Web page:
Set Limits  Some of the plays we saw were an hour long, and that was too much. A time limit of 40 minutes would keep things moving along and allow attendees to see more plays.

Stage Placement  There were three stages in two buildings, two in one building on the seventh and eleventh floor respectively, and one on the first floor in the other building. The first floor venue proved problematic because too much of the street fair noise filtered in. It was too obtrusive during a comedy like Reality Sucks, a comedy that generated lots of laughter, but it was a distraction during Senseless, a beautiful movement piece with its own acoustic guitar/singer accompaniment. Stages should all be on higher floors to eliminate noise.

Put More Info Online  A printable grid of the stages, plays and times available online would be a great tool in planning the day. More info about the festival in general would also be a great help.

From what I saw, the Fort Lauderdale Fringe Festival was a terrific success. Having it at a Broward College lends it instant credibility and accessibility. No matter what was going on behind the scenes, from an audience perspective, everything ran smoothly. There were plenty of volunteers to answer questions. The whole festival had an easy-going vibe that made for a very relaxing, fun day.

I’m already looking forward to writing the words Second Annual Fort Lauderdale Fringe Festival.

Events at Stonewall Gallery Spotlight LGBT Characters on Stage and on TV

By Mary Damiano

Bruno Vida as Angel in Slow Burn Theatre Company's production of Rent

Bruno Vida as Angel in Slow Burn Theatre Company’s production of Rent

Two entertainment events that explore the evolution of LGBT characters and how they are presented are on the calendar this week at Stonewall Gallery in Wilton Manors.

Slow Burn Theatre Company opened their production of Rent this past weekend, and tonight, you can get a sneak peak of that show when the company presents “Songs from Rent” at the Stonewall Gallery. Meet the actors, hear the songs and learn how Rent changed the way LGBT lives are portrayed on stage.

The event will take place tonight, April 14, 7-9:30 p.m. Complimentary refreshments will be provided.  Attendees will have the opportunity to purchase discounted tickets to Rent and Little Shop of Horrors, Slow Burn’s last show in West Boca. In October, the company moves to Broward Center’s Amaturo Theatre, where their season opener will be Big Fish.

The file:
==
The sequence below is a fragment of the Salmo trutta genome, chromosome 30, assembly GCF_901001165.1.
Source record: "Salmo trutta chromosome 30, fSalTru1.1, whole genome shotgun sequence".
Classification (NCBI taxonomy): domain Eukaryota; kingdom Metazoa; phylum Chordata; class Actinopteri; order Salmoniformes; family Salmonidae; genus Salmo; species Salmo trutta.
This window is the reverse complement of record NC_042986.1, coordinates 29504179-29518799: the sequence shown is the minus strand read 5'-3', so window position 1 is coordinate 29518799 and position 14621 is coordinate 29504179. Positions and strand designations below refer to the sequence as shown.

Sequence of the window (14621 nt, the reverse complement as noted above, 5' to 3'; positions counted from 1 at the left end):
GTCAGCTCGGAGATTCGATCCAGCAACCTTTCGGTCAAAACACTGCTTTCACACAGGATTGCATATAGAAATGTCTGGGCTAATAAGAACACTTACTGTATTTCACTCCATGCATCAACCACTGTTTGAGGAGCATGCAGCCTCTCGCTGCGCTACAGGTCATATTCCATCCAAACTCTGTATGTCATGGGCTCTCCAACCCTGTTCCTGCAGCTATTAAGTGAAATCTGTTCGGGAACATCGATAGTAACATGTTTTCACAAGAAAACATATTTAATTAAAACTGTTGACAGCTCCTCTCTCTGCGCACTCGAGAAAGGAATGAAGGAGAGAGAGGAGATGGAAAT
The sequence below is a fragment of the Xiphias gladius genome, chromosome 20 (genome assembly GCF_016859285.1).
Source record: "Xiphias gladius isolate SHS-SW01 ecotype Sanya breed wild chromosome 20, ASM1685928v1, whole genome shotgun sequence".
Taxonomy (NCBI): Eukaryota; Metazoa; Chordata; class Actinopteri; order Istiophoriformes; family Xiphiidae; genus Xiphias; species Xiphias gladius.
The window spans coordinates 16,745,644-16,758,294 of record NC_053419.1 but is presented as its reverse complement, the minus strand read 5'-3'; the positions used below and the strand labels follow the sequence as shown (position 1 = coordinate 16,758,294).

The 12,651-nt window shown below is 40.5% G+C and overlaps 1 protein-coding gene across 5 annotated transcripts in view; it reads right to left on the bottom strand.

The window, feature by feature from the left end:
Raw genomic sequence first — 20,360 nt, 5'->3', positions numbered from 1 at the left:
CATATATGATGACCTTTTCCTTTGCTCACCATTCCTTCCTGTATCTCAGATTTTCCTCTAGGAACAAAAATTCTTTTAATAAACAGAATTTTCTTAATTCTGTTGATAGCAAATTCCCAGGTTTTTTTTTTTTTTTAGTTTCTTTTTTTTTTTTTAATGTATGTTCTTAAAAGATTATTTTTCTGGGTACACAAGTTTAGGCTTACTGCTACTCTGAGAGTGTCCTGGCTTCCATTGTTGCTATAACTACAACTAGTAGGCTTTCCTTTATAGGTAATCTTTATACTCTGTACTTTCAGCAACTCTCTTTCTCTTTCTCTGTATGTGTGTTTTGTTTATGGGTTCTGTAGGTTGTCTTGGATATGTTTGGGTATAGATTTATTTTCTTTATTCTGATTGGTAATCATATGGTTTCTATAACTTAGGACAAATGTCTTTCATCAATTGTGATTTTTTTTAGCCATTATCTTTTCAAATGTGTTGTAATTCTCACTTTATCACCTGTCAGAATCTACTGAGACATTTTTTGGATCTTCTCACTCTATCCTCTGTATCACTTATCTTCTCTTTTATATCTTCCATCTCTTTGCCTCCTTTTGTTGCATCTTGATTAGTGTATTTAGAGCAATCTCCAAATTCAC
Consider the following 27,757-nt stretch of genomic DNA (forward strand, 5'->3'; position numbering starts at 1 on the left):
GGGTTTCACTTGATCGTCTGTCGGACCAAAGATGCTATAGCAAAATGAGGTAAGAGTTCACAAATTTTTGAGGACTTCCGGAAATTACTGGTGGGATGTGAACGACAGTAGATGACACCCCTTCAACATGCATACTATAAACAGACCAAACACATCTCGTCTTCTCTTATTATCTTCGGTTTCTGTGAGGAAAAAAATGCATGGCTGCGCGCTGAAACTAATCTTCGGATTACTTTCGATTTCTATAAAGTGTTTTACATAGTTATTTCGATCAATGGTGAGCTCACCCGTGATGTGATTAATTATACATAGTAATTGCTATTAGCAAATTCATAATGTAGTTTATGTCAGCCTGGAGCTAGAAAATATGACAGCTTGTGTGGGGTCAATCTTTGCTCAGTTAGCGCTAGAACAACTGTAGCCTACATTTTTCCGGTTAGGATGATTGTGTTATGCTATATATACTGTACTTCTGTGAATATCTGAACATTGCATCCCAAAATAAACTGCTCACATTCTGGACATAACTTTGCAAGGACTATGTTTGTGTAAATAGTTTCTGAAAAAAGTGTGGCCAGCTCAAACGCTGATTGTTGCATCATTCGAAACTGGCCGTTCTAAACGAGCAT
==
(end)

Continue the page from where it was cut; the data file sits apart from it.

For more information, visit SlowBurnTheatre.org.

Tomorrow night, the Lavender Salon presents “Change the Channel: Television and the Emergence of LGBTQ Media” a panel discussion about the evolution of gay characters in the first three decades of TV.

Archie Bunker finds out his macho buddy is gay on an episode All in the Family

Archie Bunker finds out his macho buddy is gay on an episode All in the Family

The event is in conjunction with the gallery’s exhibition, As Seen On TV: An Exploration of LGBT Characters: 1954-1979, now on display through April 26.

Presented by Stonewall National Museum & Archives and Florida Atlantic University, the Lavender Salon is an ongoing series of panel discussions dedicated to LGBTQ issues, topics, thought leaders and scholarship. The panelists are Matt Kane, Programs Editor in Entertainment Media from the Gay and Lesbian Alliance Against Defamation (GLAAD); Wanhsiu Sunny Tsai, Ph.D., Strategic Communication, University of Miami; and Charles L. Ross, curator of the exhibit. The discussion will be moderated by Fred Fejes, a professor in the School of Communication and Multimedia Studies at Florida Atlantic University.

The panel will take place tomorrow night, April 15, 7-8:30 p.m. For more information, visit Stonewall-Museum.org.

Both events take place at the Stonewall Gallery, 2157 Wilton Drive in Wilton Manors.